For all its up-to-the-minuteness in sound and subject, the Grammy-winning opera The (R)evolution of Steve Jobs, which opened Saturday night at Seattle Opera, does, with amusing irony, observe one ancient operatic convention. Scene 1 depicts the 2007 launch of the iPhone, and the unabashed self-hagiography of Jobs’ introductory speech extolling its (his) virtues recalls, of all things, French baroque operas of 300 years ago, which traditionally opened with a choral scene in praise of their patron Louis XIV—a man, we are led to believe, of a somewhat smaller ego than Jobs’.
This is Jobs’ apex, from which Mark Campbell’s libretto jumps backward and forward in time to trace, in 17 scenes (plus a childhood flashback prologue and epilogue), his rise and decline. Or rises and declines, actually, in several overlapping areas: health, relationships, and career. Co-commissioned with opera companies in Santa Fe and, naturally, San Francisco, (R)evolution brings in Jobs’ wife Laurene (Emily Fons), his spiritual adviser Kobun (Adam Lau), Apple co-founder Steve Wozniak (Garrett Sorenson), and Chrisann (Madison Leonard), an early girlfriend and the mother of Jobs’ child. The role of Jobs himself, who is never offstage more than a few seconds, is a tour de force for John Moore.
Mason Bates’ score is unfailingly inventive and often gorgeous, adding electronic sound effects and synth timbres, an acoustic guitar, and a large percussion battery to a traditional orchestra. It’s all mixed with a masterly ear for color, and, though Bates isn’t 100 percent successful in keeping reminiscences of John Adams’ music out of it, he’s fearless in embracing extremes of beguiling prettiness and dramatic grit, of Zen quiescence and hurtling, go-go-go frenzy. Each of the five principals gets a solo spotlight, and for those who love powerful stand-and-deliver arias, Bates provides them, the voices riding Straussian swells of sound. (If the 90-minute opera had an intermission, Jobs’ Scene 9 showstopper would end Act 1 rousingly.) Visually, the production is both minimalist and beautiful: Vita Tzykun designed moving panels which combine and recombine (the anonymous movers got a deserved curtain call) and onto which images both representational and abstract are projected; the video design is credited to 59 Productions and Benjamin Pearcy. It’s by some distance Seattle Opera’s most extensive, effective, and eye-filling use of video.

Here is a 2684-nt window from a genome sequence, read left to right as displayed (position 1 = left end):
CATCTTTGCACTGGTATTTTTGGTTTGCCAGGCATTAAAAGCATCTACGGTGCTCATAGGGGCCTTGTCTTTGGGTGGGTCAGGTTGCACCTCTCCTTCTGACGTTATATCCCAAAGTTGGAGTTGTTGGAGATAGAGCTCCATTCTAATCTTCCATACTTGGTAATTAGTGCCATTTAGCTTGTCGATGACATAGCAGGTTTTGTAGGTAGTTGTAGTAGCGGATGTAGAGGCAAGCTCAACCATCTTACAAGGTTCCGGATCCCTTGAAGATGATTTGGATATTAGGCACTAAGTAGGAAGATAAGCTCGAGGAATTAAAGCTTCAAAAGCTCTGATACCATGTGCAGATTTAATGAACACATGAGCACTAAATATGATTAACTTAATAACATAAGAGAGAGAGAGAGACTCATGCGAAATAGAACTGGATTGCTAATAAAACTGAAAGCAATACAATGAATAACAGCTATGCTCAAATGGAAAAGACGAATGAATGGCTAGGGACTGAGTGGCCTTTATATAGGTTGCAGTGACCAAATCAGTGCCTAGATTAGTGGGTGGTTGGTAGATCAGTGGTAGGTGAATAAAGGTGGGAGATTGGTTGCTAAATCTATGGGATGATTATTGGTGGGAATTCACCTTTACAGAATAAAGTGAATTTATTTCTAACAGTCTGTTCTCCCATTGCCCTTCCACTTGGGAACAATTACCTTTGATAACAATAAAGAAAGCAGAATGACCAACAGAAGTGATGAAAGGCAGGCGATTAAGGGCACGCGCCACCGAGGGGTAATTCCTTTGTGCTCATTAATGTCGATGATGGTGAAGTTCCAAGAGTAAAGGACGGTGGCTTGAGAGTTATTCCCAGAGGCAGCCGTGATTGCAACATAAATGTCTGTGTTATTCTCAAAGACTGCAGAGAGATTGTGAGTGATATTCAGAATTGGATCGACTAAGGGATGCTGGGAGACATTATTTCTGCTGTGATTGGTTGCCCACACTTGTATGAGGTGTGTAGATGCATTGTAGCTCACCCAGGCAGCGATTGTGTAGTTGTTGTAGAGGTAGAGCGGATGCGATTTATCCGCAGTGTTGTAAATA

So (R)evolution’s sonic and visual surface—what Jobs might call a user interface—is expertly and thrillingly presented. What’s underneath is problematic. How does Steve the idealistic “phreak” who name-checks Cesar Chavez and vows to “take down the corporate Goliaths” in Scene 5 and hallucinates Bach during an acid trip in Scene 6 become—with off-putting suddenness—Steve the asshole who demands Chrisann get an abortion in Scene 9 and refuses to pay her child support in Scene 12? Though Moore plays these mood swings vividly and convincingly, the opera makes no attempt to explain them. It does, though, draw a neat allegory between Jobs’ emotional inscrutability and the culture-changing technological and design features he pioneered—the facelessness of those beige boxes revealing nothing of their inner workings (“No clutter, no wires”) and Jobs’ icy promotion of the iPhone as a way to “to control all those messy moments in your life.” It’s clever, but it answers no questions.
But what the opera’s creators presumably didn’t anticipate was that this allegory ended up applying to their work as a whole. Sure, we happily use our computers and smartphones without knowing or caring about the innards, but that’s not what we want from art. Admittedly, Campbell and Bates took on a challenge: How do you make absorbing theater out of a man whose most salient trait was determined impenetrability; how do you make an audience care about a man who was unconcerned whether the people in his life cared? Successful in every other way, The (R)evolution of Steve Jobs falls a bit short of this challenge. The opera shows us the good Steve and the bad Steve, and wrings drama out of them, but could have wrung so much more, so much more movingly, had it showed us the journey from one to the other, the clutter and the wires—the why. The opera leaves us to puzzle out not only how the two Steves link up to form a complete person, but whether the puzzling is worth the effort. When Jobs tells Woz, referring to their nascent product design, “It’s all about how it looks,” it was still too early in the game to realize he was also describing the very opera he was in.